NBA Draft Prospect Profile: Malik Monk
As the younger brother of former All-SEC wide receiver Marcus Monk, Malik established his own fame in the SEC with a standout season at the University of Kentucky. The Arkansas native earned Mr. Basketball honors in his home state and captured the Jordan Brand Classic Co-MVP before committing to the Wildcats. In one season at Kentucky, Monk averaged 19.8 points per game as part of an SEC Player of the Year campaign.
From an athletic perspective, Monk is off the charts with extreme bounce and explosiveness in the open floor. Monk’s shooting skills have placed him in elite company among the 2017 draft class. The two-guard connected on nearly 40 percent of his attempts from downtown and 45 percent from the floor. Monk also reached the charity stripe 4.7 times per game while hitting 82.2 percent. The 19-year-old can create his own scoring opportunities at the off-guard position while displaying some upside as a passer. Defensively, Monk is solid due to athleticism showcased on the perimeter and he has exhibited success defending opposing point guards.
At 6’3”, Monk doesn’t match the prototypical size for the shooting guard spot in the NBA. However, some pundits believe he can make the transition to the lead ball handler and move to the 2 in a small-ball NBA lineup. His athleticism can make up for the size deficiency on the wing. Explosive scoring skills, strong pick-and-roll abilities, and shooting efficiency has led to Monk’s pre-draft position in the top ten. While examining the mock drafts, Monk could be available at No. 8 for the Knicks on draft night. A perimeter scorer like Monk is intriguing for New York and he’s certainly a viable option on June 22.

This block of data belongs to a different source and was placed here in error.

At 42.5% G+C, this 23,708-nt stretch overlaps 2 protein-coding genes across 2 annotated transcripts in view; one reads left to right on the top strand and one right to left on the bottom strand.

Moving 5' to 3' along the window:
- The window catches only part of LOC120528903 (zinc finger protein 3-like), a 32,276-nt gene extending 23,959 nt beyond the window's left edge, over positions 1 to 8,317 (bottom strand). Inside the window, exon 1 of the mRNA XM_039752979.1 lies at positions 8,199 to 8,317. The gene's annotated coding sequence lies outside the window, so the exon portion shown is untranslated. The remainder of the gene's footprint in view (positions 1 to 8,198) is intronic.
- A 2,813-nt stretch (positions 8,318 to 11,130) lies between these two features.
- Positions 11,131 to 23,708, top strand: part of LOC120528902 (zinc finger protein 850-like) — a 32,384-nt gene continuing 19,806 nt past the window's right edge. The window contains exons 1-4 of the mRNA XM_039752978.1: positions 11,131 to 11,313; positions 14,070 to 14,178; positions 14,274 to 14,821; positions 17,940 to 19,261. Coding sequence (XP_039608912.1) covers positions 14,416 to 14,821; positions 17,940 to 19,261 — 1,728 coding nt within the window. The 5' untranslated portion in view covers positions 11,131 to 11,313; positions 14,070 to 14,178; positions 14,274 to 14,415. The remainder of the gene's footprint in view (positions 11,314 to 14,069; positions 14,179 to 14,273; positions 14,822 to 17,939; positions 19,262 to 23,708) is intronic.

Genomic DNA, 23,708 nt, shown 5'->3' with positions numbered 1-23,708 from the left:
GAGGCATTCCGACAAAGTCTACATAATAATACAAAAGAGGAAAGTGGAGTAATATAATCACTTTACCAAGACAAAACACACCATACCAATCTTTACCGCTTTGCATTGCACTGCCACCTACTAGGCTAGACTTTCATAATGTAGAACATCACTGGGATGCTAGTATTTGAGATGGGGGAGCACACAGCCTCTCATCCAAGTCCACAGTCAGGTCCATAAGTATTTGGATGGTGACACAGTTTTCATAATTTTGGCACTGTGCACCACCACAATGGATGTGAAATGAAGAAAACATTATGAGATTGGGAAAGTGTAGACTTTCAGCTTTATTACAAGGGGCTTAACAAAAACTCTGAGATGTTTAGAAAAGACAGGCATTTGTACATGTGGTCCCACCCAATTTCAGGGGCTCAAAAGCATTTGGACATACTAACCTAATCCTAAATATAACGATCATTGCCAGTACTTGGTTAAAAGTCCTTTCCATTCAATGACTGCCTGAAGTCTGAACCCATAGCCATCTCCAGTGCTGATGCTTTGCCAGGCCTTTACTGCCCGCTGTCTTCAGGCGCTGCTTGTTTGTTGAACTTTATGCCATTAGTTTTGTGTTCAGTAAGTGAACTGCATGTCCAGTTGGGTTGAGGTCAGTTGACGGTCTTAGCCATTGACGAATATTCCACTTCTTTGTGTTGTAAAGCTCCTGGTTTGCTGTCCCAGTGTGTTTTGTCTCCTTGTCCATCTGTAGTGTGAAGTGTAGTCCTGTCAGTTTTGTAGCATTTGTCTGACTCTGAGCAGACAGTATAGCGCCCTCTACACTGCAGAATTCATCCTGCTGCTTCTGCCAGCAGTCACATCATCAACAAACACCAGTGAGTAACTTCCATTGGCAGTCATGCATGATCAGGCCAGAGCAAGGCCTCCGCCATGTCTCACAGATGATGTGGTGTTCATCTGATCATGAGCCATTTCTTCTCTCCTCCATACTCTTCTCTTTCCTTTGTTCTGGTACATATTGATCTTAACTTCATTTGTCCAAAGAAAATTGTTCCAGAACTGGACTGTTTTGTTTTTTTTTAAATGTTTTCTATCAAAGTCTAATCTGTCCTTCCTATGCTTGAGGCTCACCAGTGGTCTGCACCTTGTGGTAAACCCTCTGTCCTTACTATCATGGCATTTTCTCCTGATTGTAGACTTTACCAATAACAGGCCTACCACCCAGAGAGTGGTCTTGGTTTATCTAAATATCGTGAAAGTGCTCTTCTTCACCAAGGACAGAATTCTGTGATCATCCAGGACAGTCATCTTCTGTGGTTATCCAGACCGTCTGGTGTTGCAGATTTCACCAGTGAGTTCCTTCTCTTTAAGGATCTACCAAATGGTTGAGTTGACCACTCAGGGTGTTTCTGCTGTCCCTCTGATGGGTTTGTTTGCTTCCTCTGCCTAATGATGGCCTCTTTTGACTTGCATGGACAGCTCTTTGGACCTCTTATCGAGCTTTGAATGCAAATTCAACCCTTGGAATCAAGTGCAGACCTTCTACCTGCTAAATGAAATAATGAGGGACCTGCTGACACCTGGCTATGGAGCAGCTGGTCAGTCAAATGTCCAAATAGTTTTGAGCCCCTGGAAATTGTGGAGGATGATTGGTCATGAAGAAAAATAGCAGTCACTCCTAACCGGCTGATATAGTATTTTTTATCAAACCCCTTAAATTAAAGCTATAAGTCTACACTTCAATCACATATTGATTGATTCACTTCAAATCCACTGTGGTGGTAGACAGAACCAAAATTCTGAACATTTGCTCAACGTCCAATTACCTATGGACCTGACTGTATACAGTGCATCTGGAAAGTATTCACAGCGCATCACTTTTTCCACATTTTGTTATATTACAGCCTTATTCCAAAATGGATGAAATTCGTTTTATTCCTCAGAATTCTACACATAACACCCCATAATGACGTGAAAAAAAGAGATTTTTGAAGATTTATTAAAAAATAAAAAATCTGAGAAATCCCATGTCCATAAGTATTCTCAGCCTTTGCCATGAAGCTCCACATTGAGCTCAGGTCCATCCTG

Monk ranked No. 1 in 3-point field goals made, attempted, and percentage in the SEC this past season.
What They’re Saying
“A freakishly explosive leaper capable of finishing emphatically above the rim, registering 42-inch vertical leap at Kentucky’s preseason combine, the Bentonville, Arkansas native also possesses the strong first step and quickness to potentially grow into a dynamic shot creator off the dribble, even if that wasn’t his identity at the college level.” – Draft Express
“Monk is the best scorer in the draft and will spend his workouts trying to convince teams that can be a point guard as well.” – Chard Ford, ESPN.com